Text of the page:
Also, note that with NIS you'll need the pacth that will block access
to ypserv from other machines.  Or any root user on the internet can
still read your password file.

Quote:>     The person then obtained a legitimate account and proceeded to run a
>cracker that called pwdauth locally.  They put a small delay between calls so
>that it didn't totally max out the CPU.  Even so they managed to compromise at
>least 30 more accounts and bog the system so bad that legitimate users couldn't
>get on.  That individual is tossed off, but who knows how many accounts they
>have access to that I don't know about.

If he is able to crack accounts through pwdauthd, then your password
security stinks.  While on a normal Sun you can try up to 3000 different
guesses per second per processors, that number drops dramatically once
someone cracks through pwdauthd.  (10 per second if they're lucky).
With such a low guessing count, it should be impossible to guess
any password in a reasonable amount of time.

Best defense: run crack on the shadow password your self and beat your
cracker to it.  Or install a password program that will disallow
easy passwords.

Quote:>     What I want to do is create a pwdauthd and pwdauth system call that will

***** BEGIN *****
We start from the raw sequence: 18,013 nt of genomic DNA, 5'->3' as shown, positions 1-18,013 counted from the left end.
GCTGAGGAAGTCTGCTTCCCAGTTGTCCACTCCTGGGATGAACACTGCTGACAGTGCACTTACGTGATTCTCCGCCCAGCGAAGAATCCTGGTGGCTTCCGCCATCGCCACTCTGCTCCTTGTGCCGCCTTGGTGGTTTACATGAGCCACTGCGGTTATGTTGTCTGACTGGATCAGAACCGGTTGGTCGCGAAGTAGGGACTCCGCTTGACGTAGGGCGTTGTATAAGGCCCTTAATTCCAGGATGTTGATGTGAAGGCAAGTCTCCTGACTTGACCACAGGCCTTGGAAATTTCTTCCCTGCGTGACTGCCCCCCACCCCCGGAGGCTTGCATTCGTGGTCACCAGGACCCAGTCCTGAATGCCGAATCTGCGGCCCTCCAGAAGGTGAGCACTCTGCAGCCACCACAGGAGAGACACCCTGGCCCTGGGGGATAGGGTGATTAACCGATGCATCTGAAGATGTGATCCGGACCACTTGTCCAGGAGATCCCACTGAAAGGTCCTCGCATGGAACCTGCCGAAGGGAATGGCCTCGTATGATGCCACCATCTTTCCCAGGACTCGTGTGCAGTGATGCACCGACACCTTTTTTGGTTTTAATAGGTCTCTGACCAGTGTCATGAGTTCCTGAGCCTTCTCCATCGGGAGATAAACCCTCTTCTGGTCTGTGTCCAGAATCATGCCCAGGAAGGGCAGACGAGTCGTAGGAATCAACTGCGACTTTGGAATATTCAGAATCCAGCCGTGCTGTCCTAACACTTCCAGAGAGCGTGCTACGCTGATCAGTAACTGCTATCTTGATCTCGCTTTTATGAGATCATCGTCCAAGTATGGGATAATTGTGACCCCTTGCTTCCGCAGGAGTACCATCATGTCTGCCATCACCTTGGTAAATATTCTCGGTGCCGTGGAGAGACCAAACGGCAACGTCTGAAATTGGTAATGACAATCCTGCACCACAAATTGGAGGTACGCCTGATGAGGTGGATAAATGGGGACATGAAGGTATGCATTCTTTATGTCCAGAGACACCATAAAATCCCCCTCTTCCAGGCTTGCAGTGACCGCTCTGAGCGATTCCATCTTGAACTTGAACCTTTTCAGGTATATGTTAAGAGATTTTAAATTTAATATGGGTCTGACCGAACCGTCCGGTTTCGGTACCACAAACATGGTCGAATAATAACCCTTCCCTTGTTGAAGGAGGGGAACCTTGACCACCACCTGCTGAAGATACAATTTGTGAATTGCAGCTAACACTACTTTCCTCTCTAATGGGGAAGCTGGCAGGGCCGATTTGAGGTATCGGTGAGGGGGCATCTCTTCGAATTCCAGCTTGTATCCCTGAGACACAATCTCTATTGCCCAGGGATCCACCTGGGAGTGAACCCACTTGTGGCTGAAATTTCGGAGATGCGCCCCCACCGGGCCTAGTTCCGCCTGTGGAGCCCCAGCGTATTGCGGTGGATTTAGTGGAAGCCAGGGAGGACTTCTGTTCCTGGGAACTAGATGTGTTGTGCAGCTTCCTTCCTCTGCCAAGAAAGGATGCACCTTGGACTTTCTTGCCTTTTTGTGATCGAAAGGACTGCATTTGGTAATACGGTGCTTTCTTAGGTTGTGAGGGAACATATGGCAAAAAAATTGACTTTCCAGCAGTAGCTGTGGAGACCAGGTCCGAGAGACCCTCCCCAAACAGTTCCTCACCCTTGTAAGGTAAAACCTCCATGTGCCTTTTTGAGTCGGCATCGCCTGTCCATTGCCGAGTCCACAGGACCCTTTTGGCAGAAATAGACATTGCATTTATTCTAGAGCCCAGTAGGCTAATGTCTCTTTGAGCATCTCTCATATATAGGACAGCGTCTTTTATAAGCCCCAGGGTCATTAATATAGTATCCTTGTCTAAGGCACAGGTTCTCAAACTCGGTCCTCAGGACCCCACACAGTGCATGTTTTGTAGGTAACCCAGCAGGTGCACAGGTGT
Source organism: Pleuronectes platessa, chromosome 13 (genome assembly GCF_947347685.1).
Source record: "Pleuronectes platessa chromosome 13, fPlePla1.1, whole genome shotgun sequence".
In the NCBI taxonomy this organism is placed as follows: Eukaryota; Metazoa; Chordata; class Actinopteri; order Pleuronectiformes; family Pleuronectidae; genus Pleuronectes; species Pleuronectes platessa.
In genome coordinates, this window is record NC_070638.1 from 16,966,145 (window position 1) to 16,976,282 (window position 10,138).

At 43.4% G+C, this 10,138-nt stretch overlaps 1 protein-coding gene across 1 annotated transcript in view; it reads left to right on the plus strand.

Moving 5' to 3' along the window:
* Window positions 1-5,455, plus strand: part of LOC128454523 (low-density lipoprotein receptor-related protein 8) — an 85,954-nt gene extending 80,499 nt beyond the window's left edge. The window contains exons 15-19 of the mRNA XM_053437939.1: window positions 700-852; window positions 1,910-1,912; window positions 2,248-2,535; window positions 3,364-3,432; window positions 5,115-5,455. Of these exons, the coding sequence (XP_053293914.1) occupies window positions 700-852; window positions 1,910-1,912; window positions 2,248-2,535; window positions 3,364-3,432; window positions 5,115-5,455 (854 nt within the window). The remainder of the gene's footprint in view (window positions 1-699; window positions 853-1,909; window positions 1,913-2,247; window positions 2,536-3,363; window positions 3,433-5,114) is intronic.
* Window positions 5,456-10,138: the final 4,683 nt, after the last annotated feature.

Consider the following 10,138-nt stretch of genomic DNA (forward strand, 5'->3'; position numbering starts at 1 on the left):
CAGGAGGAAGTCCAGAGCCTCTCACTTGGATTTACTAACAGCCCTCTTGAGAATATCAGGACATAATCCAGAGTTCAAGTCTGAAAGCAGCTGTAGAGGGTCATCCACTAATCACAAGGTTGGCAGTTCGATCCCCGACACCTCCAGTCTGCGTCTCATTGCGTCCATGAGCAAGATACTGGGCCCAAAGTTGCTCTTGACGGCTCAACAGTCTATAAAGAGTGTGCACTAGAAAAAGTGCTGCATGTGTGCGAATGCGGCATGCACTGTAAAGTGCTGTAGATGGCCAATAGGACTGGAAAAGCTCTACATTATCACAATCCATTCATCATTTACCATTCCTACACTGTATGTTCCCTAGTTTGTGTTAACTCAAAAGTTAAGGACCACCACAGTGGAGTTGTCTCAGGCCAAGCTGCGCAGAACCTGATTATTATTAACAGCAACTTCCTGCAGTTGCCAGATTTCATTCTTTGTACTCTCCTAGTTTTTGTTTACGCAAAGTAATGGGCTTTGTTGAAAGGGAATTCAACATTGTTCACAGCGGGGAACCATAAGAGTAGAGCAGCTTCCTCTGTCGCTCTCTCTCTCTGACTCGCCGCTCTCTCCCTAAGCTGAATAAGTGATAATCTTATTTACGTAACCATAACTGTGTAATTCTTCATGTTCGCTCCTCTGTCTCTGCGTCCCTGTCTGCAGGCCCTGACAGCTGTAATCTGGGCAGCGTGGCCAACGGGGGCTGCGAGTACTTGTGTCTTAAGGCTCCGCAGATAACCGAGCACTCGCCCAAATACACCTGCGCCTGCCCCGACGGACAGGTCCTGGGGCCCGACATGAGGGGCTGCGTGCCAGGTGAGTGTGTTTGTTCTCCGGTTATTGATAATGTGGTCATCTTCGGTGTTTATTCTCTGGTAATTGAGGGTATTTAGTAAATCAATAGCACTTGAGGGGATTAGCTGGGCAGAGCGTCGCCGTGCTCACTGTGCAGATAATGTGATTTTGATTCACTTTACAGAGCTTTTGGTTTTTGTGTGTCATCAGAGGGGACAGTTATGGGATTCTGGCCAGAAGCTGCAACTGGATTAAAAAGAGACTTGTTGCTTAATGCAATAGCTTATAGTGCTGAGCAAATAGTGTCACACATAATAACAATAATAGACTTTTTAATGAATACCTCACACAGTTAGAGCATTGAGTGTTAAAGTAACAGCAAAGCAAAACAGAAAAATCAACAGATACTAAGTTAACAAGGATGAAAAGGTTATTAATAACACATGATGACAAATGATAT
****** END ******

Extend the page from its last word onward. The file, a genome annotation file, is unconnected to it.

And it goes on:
>only work if the effective UID is root, otherwise return a no-match condition
>even if the password is correct (so they won't know they're talking to a
>modified daemon/system call).

That will break programs like xlock and such and circumvents the entire idea
of deamon.  (I.e., you can do away with the daemon and code the stuff in the
crypt() library routine).

Casper

 
 
 

1. pwdauth() and rpc.pwdauthd for Solaris?

Ok, I've done my homework, read tons of FAQs, etc.  Here is the dilemma:

Perl, and many other programs that called the C lib function pwdauth()
unders SunOS 4.1.4 now no longer work.  I've determined that 1) rpc.pwdauth
does not come with Solaris 2) pwdauth is no longer a part of the
disintigrated libc equivalent under Solaris, and 3) crypt() no longer
transparently calls pwdauth() or its Solaris equivalent when resolving salts
that begin with '##' or '#$' as under SunOS.  In otherwords, all calls to
crypt() and pwdauth() to check for valid username and passwords now fail.

Better for security, sure.  But, this does NOT make for a smoot transition
from 4.1.4.  I was very dissappointed to discover that Sun doesn't even
offer any suggestions on "lowering" the level of security back "down" such
that these programs remain compatible to any degree at ALL.  Now I'm looking
at recoding a library that replaces pwdauth() with essentially the same
thing as pwdauth() before.  I am considering compiling up rpc.pwdauthd and
the pwdauth() C lib, but even so, I'll have to recompile Perl linking in the
new library and so on, and so on,...

Has anyone encountered similar challenges?  If so, I'd love to hear about
them.  I'd also love to suggest answers to others for FAQs across the net.
I have come up with nothing--even going through alt.2600.

Robert Muhlestein

2. DCOP error reinstalling KDE3.01

3. Security Hole Fix?

4. FAQ: SCO UNIX newsgroups and mailing lists

5. fix for HUGE SECURITY HOLE in syslog?

6. ntfs for linux 2.2.14-5 (Red Hat 6.2)

7. Tools to fix security holes

8. making PDFs with MVware question...

9. Security hole fix

10. runpipe v1.2 with security hole fix

11. X security hole- how to fix?

12. Fix for /bin/login security hole.

13. InfoMagic Mar95 wu.ftpd security hole fix.